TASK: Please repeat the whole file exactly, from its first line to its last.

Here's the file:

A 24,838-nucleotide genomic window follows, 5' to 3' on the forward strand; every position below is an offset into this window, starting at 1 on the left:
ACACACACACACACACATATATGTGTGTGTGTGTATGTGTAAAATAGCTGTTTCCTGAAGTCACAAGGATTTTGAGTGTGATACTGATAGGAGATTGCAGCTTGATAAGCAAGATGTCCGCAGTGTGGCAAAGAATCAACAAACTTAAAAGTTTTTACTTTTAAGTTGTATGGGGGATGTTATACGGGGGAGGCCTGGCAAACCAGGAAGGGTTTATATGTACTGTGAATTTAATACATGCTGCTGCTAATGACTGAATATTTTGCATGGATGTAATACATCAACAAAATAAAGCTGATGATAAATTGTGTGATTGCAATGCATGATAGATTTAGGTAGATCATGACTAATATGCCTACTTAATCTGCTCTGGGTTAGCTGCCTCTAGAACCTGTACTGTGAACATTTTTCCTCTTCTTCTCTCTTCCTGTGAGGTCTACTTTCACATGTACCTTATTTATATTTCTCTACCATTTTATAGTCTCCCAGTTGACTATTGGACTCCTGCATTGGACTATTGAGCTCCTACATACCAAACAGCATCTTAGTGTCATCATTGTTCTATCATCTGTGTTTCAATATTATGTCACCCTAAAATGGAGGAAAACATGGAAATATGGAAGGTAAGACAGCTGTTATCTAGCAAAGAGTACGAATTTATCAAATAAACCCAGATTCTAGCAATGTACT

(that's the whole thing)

A 24,838-nucleotide genomic window follows, 5' to 3' on the forward strand; every position below is an offset into this window, starting at 1 on the left:
ACACACACACACACACATATATGTGTGTGTGTGTATGTGTAAAATAGCTGTTTCCTGAAGTCACAAGGATTTTGAGTGTGATACTGATAGGAGATTGCAGCTTGATAAGCAAGATGTCCGCAGTGTGGCAAAGAATCAACAAACTTAAAAGTTTTTACTTTTAAGTTGTATGGGGGATGTTATACGGGGGAGGCCTGGCAAACCAGGAAGGGTTTATATGTACTGTGAATTTAATACATGCTGCTGCTAATGACTGAATATTTTGCATGGATGTAATACATCAACAAAATAAAGCTGATGATAAATTGTGTGATTGCAATGCATGATAGATTTAGGTAGATCATGACTAATATGCCTACTTAATCTGCTCTGGGTTAGCTGCCTCTAGAACCTGTACTGTGAACATTTTTCCTCTTCTTCTCTCTTCCTGTGAGGTCTACTTTCACATGTACCTTATTTATATTTCTCTACCATTTTATAGTCTCCCAGTTGACTATTGGACTCCTGCATTGGACTATTGAGCTCCTACATACCAAACAGCATCTTAGTGTCATCATTGTTCTATCATCTGTGTTTCAATATTATGTCACCCTAAAATGGAGGAAAACATGGAAATATGGAAGGTAAGACAGCTGTTATCTAGCAAAGAGTACGAATTTATCAAATAAACCCAGATTCTAGCAATGTACT